Don't you just love our government's propensity for euphemism?
We're not a perpetual war machine; we're "a global provider of security."
The phrase was repeatedly invoked this week to defend the U.S. government's decision, announced Tuesday by the State Department, not to join a global treaty banning landmines.
The treaty prohibits the use, stockpiling, production or transfer of landmines. It has been endorsed by 156 countries, but the United States, Russia, China and India have not adopted it.
The signatories to the treaty will convene this weekend in Colombia to review its terms and compliance records. The United States will send "observers" to the conference, a State Department spokesman said, because "as a global provider of security, we have an interest in the discussions there."
That "interest" is a U.S. stockpile of 10 million such weapons and a grim determination to retain its option to use them as it pleases. "We determined that we would not be able to meet our national defense needs nor our security commitments to our friends and allies if we signed this convention," the spokesman said.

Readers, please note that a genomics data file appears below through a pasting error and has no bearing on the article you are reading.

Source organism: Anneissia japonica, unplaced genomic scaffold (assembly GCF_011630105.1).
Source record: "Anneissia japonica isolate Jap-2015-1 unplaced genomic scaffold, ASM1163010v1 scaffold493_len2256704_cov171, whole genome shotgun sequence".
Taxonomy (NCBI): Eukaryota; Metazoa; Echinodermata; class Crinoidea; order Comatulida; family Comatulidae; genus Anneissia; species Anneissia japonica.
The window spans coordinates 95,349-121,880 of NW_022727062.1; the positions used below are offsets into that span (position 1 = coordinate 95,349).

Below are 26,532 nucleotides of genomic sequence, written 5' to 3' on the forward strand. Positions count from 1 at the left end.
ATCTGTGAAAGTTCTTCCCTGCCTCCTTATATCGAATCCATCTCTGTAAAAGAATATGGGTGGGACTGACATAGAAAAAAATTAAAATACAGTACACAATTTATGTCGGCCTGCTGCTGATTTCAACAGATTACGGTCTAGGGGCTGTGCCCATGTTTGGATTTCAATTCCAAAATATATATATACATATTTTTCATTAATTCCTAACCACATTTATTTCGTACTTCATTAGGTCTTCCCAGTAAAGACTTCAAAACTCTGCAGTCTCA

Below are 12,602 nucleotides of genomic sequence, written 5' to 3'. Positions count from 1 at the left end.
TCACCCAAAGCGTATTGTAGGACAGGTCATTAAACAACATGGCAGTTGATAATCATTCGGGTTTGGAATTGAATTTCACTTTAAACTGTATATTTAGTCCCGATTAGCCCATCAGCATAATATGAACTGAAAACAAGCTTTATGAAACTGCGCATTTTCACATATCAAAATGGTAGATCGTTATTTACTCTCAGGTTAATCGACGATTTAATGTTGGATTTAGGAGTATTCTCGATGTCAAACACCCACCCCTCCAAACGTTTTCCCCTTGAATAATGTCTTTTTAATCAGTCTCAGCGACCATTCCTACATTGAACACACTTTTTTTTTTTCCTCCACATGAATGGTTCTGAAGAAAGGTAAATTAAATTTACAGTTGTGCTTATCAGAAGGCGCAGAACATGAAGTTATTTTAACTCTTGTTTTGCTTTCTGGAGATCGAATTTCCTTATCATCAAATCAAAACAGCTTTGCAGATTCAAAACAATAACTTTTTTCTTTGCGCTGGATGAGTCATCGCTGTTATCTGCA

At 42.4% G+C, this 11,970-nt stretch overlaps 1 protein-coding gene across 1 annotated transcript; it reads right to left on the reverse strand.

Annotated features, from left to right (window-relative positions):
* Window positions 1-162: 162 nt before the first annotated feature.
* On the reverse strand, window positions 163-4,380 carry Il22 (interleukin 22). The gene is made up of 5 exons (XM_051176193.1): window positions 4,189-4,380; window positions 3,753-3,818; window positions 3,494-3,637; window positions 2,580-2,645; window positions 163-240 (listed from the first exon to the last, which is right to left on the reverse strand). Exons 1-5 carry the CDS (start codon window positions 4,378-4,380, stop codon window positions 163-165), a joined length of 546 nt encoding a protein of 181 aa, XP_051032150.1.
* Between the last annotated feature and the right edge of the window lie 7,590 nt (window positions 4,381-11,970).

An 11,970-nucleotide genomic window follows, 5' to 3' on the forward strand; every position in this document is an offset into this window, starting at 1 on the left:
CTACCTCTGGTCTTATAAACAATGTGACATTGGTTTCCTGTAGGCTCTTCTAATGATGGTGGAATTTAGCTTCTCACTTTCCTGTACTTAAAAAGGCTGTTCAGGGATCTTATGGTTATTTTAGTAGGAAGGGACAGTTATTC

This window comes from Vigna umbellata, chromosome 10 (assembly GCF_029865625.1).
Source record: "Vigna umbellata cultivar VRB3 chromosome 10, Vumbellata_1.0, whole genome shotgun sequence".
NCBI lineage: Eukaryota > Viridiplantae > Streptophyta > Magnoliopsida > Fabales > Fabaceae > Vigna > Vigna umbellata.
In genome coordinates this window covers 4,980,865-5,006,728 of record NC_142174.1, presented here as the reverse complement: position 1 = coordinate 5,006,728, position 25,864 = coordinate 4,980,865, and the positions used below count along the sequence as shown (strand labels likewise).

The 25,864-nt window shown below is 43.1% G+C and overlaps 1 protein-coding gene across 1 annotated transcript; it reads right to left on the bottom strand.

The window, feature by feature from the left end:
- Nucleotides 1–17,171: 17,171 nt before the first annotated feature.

Just who the hell are these "friends and allies," I wonder? All but one NATO nation, and most of our other allies, are parties to the treaty. If most of our allies are pledged not to use the damned things, why are we hoarding 10 million of them?
These antipersonnel devices (another government euphemism) are in fact child-killers. Once planted, the lethal gizmos stay in place long after the conflict that impelled their use has ended -- whereupon civilians step on them and get fragged. Landmines are known to have caused 5,197 casualties last year, a third of them children, according to the Nobel Prize-winning International Campaign to Ban Landmines (ICBL), which links some 1,000 activist groups.
Our eloquent President speaks grandiosely about leading the way to a world without nuclear weapons -- a worthy, but impractical, dream at this time. But the many small, practical steps toward a more peaceful world, the things he could do right now with the stroke of a pen, go undone.
Things like signing the landmine treaty.
U.S. Senator Patrick Leahy, a leading advocate for the treaty, called the decision "a default of U.S. leadership."
You can't hide that behind a euphemism.